Love not, love not! ye hapless sons of clay! Hope's gayest wreaths are made of earthly flowers— Things that are made to fade and fall away Ere they have blossom'd for a few short hours. Love not! Love not! the thing ye love may change: The rosy lip may cease to smile on you, The kindly-beaming eye grow cold and strange, The heart still warmly beat, yet not be true. Love not! Love not! the thing you love may die, May perish from the gay and gladsome earth; The silent stars, the blue and smiling sky, Beam o'er its grave, as once upon its birth. Love not! Love not! oh warning vainly said In present hours as in the years gone by; Love flings a halo round the dear ones' head, Faultless, immortal, till they change or die, Love not!
I Do Not Love Thee
I do not love thee!—no! I do not love thee!
And yet when thou art absent I am sad;
And envy even the bright blue sky above thee,
Whose quiet stars may see thee and be glad.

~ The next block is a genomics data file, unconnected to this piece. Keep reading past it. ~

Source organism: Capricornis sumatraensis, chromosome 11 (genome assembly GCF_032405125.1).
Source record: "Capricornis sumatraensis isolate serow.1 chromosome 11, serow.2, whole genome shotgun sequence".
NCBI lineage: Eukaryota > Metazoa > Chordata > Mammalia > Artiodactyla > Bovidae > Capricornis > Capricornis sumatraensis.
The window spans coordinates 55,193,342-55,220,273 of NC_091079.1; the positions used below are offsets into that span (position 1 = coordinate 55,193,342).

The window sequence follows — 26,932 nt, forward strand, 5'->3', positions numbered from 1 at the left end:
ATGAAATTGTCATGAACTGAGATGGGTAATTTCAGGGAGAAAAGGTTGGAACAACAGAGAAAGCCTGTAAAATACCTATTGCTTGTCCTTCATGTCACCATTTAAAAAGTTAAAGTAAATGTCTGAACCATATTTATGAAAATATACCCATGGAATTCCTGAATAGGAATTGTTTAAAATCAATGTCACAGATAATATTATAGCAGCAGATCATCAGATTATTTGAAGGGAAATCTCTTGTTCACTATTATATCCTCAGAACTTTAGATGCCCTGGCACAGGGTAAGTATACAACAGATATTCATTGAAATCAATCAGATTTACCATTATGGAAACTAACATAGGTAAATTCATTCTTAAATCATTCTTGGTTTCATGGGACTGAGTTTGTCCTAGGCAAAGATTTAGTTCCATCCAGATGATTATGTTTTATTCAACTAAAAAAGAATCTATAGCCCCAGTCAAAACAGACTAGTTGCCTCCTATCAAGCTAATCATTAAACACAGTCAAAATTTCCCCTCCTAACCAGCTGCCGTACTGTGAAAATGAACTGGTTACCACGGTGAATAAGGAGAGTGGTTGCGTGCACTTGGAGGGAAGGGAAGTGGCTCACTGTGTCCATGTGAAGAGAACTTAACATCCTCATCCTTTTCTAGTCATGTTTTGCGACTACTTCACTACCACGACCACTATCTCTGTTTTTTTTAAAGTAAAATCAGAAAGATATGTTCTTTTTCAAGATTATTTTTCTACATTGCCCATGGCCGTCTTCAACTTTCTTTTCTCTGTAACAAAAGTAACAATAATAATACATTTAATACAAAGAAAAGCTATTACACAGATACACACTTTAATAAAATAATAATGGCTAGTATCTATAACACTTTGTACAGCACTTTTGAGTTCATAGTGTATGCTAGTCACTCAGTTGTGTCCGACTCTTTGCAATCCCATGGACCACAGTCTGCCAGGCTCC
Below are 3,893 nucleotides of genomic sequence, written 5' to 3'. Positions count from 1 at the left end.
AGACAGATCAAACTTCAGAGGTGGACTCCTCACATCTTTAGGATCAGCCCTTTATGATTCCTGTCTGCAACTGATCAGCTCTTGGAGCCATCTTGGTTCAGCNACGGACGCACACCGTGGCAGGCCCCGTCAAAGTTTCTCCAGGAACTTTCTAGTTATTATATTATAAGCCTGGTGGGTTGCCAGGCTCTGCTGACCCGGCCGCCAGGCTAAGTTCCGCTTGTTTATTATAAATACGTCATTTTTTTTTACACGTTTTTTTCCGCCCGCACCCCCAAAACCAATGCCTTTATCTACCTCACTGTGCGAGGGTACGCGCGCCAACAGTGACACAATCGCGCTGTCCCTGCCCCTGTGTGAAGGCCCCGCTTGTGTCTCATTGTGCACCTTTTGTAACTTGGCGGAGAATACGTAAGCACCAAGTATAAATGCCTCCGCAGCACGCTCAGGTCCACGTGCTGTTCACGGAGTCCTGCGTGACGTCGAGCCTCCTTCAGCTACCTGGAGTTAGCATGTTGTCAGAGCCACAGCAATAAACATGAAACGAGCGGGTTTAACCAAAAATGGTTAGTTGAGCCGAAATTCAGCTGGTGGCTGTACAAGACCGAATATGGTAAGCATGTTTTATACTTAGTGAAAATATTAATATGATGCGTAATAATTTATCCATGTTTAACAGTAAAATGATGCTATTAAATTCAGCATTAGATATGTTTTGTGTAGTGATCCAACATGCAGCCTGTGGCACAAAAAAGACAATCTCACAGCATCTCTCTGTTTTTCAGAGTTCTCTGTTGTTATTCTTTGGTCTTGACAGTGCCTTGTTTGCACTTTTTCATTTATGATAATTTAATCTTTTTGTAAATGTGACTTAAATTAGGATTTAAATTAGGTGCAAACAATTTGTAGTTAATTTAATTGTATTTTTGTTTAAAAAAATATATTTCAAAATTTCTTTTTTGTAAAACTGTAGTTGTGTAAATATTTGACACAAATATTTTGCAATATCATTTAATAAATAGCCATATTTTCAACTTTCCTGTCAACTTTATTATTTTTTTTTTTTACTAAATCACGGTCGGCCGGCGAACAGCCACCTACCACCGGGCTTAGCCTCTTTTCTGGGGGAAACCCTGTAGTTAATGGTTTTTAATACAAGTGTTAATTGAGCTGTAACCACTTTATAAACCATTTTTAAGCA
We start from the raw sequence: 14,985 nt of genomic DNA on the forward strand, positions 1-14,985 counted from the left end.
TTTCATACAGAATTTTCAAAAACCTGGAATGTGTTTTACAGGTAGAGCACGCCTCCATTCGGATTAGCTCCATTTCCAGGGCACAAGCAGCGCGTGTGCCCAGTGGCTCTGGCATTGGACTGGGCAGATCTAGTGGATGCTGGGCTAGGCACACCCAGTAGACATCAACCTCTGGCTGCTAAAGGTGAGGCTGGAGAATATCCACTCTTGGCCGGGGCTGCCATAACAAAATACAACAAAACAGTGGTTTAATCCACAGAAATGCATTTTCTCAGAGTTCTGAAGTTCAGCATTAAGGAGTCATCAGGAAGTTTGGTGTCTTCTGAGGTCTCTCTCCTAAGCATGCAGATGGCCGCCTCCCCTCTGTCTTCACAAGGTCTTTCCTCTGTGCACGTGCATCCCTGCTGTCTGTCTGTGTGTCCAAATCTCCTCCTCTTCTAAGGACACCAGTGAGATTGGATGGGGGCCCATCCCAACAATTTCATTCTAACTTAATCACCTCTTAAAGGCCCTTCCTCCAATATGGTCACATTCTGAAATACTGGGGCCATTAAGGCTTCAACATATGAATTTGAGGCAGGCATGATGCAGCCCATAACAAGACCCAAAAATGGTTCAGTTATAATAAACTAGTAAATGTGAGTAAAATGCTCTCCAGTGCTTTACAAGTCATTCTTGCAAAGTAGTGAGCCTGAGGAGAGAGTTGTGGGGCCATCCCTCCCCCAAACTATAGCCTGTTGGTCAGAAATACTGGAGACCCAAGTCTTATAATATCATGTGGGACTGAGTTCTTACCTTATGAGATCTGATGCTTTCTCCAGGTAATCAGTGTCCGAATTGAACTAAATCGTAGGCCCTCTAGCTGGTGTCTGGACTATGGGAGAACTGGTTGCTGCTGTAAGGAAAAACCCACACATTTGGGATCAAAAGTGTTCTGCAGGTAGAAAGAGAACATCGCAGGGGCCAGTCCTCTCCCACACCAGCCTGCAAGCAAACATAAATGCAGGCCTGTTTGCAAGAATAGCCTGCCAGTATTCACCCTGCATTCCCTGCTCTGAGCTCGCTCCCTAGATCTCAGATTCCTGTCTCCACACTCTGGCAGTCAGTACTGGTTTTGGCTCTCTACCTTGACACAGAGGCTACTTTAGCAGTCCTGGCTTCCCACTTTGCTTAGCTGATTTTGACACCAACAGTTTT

I do not love thee!—yet, I know not why,
Whate’er thou dost seems still well done, to me:
And often in my solitude I sigh
That those I do love are not more like thee!
I do not love thee!—yet, when thou art gone,
I hate the sound (though those who speak be dear)
Which breaks the lingering echo of the tone
Thy voice of music leaves upon my ear.
I do not love thee!—yet thy speaking eyes,
With their deep, bright, and most expressive blue,
Between me and the midnight heaven arise,
Oftener than any eyes I ever knew.
I know I do not love thee! yet, alas!
Others will scarcely trust my candid heart;
And oft I catch them smiling as they pass,
Because they see me gazing where thou art.